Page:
For me, Tim was my go-to guy. He had everything I needed, with a well equipped shop for equipment issues. There were aluminum or steel rebreather bottles, plenty of sorb, and a great setup for washing and sterilizing the loop on a regular basis. Also, Tim was always happy to chat with me and answer my newbie questions. He is a technical instructor and an Optima diver, with a lot of experience.

St. Croix is a great if under-appreciated dive location. For US visitors, it sure is nice to just walk off the plane and pick up your bags and rental car in a few minutes with no passports or visas. US cell phone plans also work here. The diving is terrific - wrecks, healthy reefs, and the pier is one of the best dives in the Caribbean, day or night. For technical divers, the wall goes down as far as you need - Tim told me stories of sea caves and vibrant reefs in the 200-300 foot range. And it’s much more fun to do a few hours of deco on a wall dripping with marine life than on a line.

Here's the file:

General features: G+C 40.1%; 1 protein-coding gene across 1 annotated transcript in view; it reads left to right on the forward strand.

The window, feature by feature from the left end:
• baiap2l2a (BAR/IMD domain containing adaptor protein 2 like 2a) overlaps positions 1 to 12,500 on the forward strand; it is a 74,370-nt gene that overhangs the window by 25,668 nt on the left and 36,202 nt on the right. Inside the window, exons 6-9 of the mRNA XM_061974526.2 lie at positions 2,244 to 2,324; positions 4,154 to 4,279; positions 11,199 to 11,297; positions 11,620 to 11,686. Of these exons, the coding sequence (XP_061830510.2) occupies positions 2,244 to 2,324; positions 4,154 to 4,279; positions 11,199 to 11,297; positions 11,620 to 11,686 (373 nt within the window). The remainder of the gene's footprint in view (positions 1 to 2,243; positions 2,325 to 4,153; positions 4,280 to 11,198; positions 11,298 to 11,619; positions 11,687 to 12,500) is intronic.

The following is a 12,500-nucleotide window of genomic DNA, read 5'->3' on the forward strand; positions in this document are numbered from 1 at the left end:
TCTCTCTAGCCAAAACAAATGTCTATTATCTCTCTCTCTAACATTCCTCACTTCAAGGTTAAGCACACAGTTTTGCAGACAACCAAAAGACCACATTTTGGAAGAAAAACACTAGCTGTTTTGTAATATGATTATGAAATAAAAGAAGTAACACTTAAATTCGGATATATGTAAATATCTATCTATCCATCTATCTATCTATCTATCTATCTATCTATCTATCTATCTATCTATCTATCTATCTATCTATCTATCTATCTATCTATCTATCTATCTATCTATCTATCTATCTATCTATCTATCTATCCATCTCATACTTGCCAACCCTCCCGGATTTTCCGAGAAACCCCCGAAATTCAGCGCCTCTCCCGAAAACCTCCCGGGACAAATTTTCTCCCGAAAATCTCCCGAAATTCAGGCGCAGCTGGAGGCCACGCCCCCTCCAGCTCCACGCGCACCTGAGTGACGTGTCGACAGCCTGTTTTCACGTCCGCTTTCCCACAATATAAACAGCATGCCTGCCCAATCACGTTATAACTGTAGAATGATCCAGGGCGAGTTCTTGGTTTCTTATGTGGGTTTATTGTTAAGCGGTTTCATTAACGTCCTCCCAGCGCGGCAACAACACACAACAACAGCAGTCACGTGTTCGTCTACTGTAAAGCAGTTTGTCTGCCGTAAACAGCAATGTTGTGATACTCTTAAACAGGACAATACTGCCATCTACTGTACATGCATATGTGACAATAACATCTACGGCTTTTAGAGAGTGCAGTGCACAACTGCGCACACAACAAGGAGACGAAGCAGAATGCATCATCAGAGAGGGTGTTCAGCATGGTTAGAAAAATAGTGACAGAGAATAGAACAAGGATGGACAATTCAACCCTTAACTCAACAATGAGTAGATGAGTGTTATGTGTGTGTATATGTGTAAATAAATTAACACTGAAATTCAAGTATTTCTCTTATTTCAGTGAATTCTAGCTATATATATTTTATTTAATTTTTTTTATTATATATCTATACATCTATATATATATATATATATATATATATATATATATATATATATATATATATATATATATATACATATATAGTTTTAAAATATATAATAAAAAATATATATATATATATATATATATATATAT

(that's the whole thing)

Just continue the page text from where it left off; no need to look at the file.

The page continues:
drrich2

ScubaBoard Supporter
ScubaBoard Supporter
Messages
10,107
Reaction score
8,538
Location
Southwestern Kentucky
# of dives
500 - 999
Sounds like a great trip. From a recreational diver's perspective, about how much shore diving do you figure a recreational diver would want to do from Carambola Beach Resort's location? Just curious as to whether it'd be like a house reef at a resort in Bonaire, or the large, apparently multi-dive worthy shore dive I read of off CocoView Resort.

Richard.
 
OP
doctormike

doctormike

ScubaBoard Supporter
Staff member
ScubaBoard Supporter
Messages
7,178